Editor-in-Chief: Dimitri P. Mikhailidis Academic Head, Department of Clinical Biochemistry Royal Free Hospital Campus University College London Medical School University College London (UCL) Pond Street London, NW3 2QG UK
Affiliation: Dipartimento Biomedico di Medicina Interna e Specialistica, Università degli Studi di Palermo, Palermo, Italy.
Stroke is the second cause of death worldwide and one of the leading cause of disability. Due to the high rate of recurrence, in high risk-patients (eg patients affected by atherosclerotic vascular disease), long-term antiplatelet therapy reduces the risk of vascular events such as non-fatal myocardial infarction, non-fatal stroke, or vascular death. The percentage of reduction of the events can be estimated in approximately 25%. These data justify the directions that are given to us by the current guidelines for prevention of secondary stroke, which recommend the broad use of antiplatelet therapy both for the secondary prevention of stroke in patients with a history of non-cardioembolic stroke or TIA.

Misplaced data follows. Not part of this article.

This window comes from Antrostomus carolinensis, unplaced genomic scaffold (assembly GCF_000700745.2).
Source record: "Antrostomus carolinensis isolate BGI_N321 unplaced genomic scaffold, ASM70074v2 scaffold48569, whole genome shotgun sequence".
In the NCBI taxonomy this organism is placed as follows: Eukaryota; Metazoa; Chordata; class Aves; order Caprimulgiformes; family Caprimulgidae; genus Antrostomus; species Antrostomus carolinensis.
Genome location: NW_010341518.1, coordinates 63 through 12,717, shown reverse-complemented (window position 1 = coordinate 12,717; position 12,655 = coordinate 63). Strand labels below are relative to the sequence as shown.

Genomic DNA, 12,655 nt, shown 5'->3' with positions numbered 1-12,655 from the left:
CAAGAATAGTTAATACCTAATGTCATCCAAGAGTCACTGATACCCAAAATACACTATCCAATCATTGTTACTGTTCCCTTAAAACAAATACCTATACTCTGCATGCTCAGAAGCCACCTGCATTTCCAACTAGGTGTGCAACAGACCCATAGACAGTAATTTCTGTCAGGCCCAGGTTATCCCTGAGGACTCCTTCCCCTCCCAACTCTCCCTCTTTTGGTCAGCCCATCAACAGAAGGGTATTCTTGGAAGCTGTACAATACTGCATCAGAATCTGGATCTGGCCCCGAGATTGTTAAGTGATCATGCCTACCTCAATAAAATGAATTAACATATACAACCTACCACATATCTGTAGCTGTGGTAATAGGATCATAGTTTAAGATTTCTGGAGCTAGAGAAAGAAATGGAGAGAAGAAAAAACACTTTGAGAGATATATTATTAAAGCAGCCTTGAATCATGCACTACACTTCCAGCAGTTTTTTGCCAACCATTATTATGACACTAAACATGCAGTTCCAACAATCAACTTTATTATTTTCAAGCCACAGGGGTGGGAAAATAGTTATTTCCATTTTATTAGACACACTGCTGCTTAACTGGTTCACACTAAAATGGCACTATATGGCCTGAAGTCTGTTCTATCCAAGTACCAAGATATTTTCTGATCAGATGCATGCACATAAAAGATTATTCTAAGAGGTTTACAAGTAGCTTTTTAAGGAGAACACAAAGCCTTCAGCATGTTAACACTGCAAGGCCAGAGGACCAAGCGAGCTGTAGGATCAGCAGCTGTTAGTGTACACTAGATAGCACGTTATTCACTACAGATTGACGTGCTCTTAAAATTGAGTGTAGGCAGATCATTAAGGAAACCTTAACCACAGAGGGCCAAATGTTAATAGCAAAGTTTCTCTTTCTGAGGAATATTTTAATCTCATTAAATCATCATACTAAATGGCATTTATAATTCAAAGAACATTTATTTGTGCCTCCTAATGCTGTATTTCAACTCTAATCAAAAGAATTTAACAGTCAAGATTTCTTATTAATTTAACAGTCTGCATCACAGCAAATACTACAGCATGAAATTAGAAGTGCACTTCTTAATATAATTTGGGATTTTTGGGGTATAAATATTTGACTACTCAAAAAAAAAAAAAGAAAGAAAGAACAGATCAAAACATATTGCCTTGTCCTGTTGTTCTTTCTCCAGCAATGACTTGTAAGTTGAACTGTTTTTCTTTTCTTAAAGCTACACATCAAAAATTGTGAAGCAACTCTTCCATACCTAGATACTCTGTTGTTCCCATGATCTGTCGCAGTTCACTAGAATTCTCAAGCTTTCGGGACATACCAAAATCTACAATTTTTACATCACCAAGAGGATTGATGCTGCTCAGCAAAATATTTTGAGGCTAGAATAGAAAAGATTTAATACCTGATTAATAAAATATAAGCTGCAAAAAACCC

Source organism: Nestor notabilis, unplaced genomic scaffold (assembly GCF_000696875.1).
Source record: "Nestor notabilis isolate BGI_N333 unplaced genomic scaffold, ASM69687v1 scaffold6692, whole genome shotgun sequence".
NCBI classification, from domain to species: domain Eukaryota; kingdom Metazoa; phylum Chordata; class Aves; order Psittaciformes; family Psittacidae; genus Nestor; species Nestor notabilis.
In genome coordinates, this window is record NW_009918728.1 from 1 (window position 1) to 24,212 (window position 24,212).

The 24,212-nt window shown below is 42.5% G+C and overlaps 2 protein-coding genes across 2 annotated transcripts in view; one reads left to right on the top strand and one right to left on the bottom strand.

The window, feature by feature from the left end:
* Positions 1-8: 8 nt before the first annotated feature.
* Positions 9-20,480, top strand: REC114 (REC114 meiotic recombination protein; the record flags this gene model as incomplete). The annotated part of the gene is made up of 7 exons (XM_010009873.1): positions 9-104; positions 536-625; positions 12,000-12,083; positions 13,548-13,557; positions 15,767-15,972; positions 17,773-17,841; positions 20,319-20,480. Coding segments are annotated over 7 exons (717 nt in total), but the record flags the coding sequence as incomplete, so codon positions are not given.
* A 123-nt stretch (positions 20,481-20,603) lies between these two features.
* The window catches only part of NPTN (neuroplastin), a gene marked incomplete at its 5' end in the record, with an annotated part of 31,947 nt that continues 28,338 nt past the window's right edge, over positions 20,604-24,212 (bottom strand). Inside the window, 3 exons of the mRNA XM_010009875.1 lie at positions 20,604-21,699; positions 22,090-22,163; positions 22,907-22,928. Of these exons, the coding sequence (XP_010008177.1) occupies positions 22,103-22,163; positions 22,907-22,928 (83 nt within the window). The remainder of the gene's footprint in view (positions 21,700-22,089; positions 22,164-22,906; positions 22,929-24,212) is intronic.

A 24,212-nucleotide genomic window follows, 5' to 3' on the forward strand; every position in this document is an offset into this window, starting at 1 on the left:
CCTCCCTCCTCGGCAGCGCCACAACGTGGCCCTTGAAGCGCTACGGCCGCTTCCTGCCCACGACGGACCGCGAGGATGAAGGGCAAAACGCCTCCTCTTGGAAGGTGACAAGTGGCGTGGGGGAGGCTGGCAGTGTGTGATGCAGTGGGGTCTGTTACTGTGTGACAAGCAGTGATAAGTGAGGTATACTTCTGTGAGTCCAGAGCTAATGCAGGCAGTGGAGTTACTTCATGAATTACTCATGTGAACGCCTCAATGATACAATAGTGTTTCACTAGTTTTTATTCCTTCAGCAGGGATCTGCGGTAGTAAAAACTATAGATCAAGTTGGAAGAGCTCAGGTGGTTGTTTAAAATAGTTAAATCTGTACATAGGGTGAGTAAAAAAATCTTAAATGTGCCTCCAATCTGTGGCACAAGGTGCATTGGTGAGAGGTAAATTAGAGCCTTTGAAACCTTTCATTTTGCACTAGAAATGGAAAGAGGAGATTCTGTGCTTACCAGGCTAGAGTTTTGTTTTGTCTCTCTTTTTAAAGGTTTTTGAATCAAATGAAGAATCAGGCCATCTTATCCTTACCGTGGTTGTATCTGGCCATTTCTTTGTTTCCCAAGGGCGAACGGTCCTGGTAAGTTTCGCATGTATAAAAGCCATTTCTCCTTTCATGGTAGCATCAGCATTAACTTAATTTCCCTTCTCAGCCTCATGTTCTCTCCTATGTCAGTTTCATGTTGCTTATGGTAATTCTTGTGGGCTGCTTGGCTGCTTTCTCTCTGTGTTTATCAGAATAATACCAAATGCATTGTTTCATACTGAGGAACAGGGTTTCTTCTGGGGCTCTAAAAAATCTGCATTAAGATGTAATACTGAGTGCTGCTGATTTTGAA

As for the primary prevention indications are less accurate because the absolute benefi ts of aspirin in reducing the happening of vascular events, are generally much lower than in secondary prevention.
Although several trials have been investigated use of antiplatelet drugs in ischemic stroke patients, ascertaining the sure benefit, especially in secondary prevention in non-cardioembolic stroke, various issues remains unclarified, and new questions raises with the analysis of the results of available trials.